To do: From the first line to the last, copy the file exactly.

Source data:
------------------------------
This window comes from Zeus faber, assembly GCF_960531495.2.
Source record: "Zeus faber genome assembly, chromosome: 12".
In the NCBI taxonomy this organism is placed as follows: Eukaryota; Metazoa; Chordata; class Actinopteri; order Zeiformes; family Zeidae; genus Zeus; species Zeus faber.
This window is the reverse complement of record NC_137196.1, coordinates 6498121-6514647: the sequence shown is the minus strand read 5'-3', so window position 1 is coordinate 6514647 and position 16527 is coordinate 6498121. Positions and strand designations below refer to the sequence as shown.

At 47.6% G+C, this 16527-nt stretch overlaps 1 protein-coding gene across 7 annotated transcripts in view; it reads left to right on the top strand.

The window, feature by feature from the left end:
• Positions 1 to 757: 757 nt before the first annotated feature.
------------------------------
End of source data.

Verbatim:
This window comes from Zeus faber, assembly GCF_960531495.2.
Source record: "Zeus faber genome assembly, chromosome: 12".
In the NCBI taxonomy this organism is placed as follows: Eukaryota; Metazoa; Chordata; class Actinopteri; order Zeiformes; family Zeidae; genus Zeus; species Zeus faber.
This window is the reverse complement of record NC_137196.1, coordinates 6498121-6514647: the sequence shown is the minus strand read 5'-3', so window position 1 is coordinate 6514647 and position 16527 is coordinate 6498121. Positions and strand designations below refer to the sequence as shown.

At 47.6% G+C, this 16527-nt stretch overlaps 1 protein-coding gene across 7 annotated transcripts in view; it reads left to right on the top strand.

The window, feature by feature from the left end:
• Positions 1 to 757: 757 nt before the first annotated feature.